In case you missed it, the Indiana Pacers’ Paul George had a breakout season in 2012-13. Not only did his individual stats go through the roof, but George led his Pacers’ team to within a game of the NBA Finals. Indiana won tough series’ in the Eastern Conference, knocking off the Atlanta Hawks and New York Knicks before falling to the eventual NBA Champion Miami Heat in seven games.
With a team so close to winning it all, the Pacers have reportedly offered him a max deal. Go ahead and cue the questions from doubters.
Here’s the thing – the skeptics will have some reasonable ammunition. Ironically, George saved some of his worst games of the playoffs for that Heat series. In the pivotal Game 3, he floundered his way through a 3-10 shooting performance and came back the next game shooting only 4-10. In the two contests (which were both home games, by the way), he also had a total of ten turnovers. In Game 7, with his team needing him the most, George shriveled up in under the spotlight, shooting only 2-9 for a total of seven points – more than ten below his season average. Part of those struggles can certainly be attributed to LeBron James guarding George, but he was still a disappointment at times to be sure.
In addition, the forward had a massive turnover problem with the added defensive intensity that comes with the postseason. His turnovers increased from 1.8 to 2.9 per contest this season, but that’s to be expected with a young player that saw more playing time. However, he turned the ball over even more in the playoffs, as his average per game rose to 3.9.
Also, consider this – he was even uglier in the final two series against the Heat and Knicks, averaging a whopping 4.5 per game. The Pacers can’t afford to have him turn the ball over that much if he’s to be the focal point of the team.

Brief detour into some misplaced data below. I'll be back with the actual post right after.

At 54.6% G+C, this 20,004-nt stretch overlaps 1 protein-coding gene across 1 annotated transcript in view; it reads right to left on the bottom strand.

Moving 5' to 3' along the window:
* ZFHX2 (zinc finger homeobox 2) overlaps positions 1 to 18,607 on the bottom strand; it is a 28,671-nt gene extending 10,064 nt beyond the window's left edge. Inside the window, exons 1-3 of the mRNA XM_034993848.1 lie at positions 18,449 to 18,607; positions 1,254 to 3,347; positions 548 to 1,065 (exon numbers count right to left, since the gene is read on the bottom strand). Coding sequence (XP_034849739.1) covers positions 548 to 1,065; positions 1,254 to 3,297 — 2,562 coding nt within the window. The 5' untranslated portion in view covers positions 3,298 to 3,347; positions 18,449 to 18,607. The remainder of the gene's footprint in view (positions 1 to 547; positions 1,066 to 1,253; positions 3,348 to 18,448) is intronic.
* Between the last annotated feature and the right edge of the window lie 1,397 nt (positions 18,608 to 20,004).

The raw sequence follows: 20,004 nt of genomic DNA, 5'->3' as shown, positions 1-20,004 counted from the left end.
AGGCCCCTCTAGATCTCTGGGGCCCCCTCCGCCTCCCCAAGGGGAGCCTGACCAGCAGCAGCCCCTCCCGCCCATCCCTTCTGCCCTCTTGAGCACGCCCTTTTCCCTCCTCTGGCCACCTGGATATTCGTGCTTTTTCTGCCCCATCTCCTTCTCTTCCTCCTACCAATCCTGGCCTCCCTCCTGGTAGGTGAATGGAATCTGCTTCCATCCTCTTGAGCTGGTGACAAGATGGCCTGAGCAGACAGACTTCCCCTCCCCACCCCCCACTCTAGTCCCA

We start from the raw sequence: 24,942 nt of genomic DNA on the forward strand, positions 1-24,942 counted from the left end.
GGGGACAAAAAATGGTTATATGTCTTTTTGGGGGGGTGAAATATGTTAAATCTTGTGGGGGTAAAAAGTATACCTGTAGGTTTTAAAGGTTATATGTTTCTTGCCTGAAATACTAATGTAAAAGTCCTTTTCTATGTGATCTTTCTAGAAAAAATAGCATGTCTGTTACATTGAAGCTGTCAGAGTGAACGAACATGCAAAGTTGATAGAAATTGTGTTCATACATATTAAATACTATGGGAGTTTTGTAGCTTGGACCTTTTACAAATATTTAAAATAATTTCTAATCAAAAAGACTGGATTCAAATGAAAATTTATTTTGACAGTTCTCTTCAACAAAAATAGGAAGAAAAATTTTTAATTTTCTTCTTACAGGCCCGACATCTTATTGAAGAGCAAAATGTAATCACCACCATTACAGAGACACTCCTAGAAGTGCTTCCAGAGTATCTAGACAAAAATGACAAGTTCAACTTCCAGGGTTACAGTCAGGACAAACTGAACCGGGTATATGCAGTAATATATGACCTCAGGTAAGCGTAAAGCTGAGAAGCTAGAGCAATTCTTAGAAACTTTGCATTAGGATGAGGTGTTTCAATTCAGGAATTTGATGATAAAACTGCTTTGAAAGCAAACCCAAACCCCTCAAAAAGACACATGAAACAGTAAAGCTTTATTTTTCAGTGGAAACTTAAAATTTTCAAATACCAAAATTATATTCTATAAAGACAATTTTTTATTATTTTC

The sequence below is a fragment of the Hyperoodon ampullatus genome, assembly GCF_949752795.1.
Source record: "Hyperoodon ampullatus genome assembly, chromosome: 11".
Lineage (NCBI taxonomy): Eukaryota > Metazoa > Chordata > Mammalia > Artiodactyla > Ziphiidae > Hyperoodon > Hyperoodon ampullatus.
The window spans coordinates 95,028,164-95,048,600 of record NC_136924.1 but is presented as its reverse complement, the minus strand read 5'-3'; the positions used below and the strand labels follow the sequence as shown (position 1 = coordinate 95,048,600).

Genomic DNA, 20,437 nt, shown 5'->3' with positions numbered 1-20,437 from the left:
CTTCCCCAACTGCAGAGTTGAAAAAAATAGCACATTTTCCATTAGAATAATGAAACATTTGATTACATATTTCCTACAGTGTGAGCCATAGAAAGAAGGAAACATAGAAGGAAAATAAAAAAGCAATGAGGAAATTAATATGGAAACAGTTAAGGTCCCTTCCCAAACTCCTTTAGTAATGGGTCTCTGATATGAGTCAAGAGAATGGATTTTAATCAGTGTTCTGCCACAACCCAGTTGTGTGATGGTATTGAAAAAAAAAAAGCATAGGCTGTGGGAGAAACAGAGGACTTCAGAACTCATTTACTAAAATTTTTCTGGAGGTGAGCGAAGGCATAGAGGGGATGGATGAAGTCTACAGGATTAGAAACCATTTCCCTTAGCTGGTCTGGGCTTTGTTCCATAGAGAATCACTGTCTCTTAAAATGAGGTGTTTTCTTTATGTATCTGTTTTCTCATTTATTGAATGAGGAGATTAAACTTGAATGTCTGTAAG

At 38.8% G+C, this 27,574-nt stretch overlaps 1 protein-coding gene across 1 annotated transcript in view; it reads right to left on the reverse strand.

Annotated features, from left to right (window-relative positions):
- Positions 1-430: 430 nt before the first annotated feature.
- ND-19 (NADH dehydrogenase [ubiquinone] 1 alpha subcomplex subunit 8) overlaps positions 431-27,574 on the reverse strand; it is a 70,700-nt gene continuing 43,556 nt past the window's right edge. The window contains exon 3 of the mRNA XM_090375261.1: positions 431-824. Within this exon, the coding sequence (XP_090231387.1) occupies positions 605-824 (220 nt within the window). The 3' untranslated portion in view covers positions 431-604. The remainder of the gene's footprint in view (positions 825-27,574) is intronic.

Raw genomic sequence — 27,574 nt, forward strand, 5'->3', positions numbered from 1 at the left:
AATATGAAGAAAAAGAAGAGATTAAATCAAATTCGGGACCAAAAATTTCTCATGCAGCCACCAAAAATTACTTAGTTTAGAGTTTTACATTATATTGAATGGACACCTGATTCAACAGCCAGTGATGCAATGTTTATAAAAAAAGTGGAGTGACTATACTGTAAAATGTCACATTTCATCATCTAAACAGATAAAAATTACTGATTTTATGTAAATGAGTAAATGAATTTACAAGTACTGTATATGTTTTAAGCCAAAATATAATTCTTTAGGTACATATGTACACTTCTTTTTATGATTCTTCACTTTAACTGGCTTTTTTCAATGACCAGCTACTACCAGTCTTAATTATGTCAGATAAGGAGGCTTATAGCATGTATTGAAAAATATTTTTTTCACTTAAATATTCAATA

Despite that, though, the contract offer is the right one.
For starters, overall, George wasn’t bad in that Miami series. He rebounded less, but scored more than he had averaged in the first two series and at 48%, shot markedly better. He had his bad nights against the Heat, but who doesn’t?
Next, George is only 23. He’s only been in the league for three seasons and has gotten better each one. His career 43% shooting percentage as a small forward certainly doesn’t scream ‘max talent’, but with his penchant for scoring, he’s got the tools to become a superstar.
George also does more than score. He averaged career-highs in assists (4.1) and rebounds (7.6) per game last year and is developing a nice all-around game. The way he fit in to help the Pacers in some playoff games was more than noticeable. In the series-winning Game 6 against the Hawks, he scored only four points. His seven rebounds and seven assists were big, though, and Indiana pulled out the win. He also added 17 rebounds and 15 assists in those three poor offensive showings against the Heat that were previously mentioned.
If you’re still not convinced, just know that George is an above average defender, too. He’s guarded some of the league’s best offensive players including Kobe and LeBron and was an All-Defensive Second Team player last season. He averaged nearly two steals and a block per game this season and is an excellent two-way player.
Lastly, it’s also vitally important that the Pacers keep their team together. They’re one of the few teams that can contend with Miami as they proved in the Eastern Conference Finals last season and their size gives teams fits. Why would you disrupt that type of chemistry? Along with David West and Danny Granger, the Pacers have one of the best collection of forwards in the league.
At the end of the day, it’s hard to avoid giving one to a 23-year-old that could be the face of the Pacers for years to come.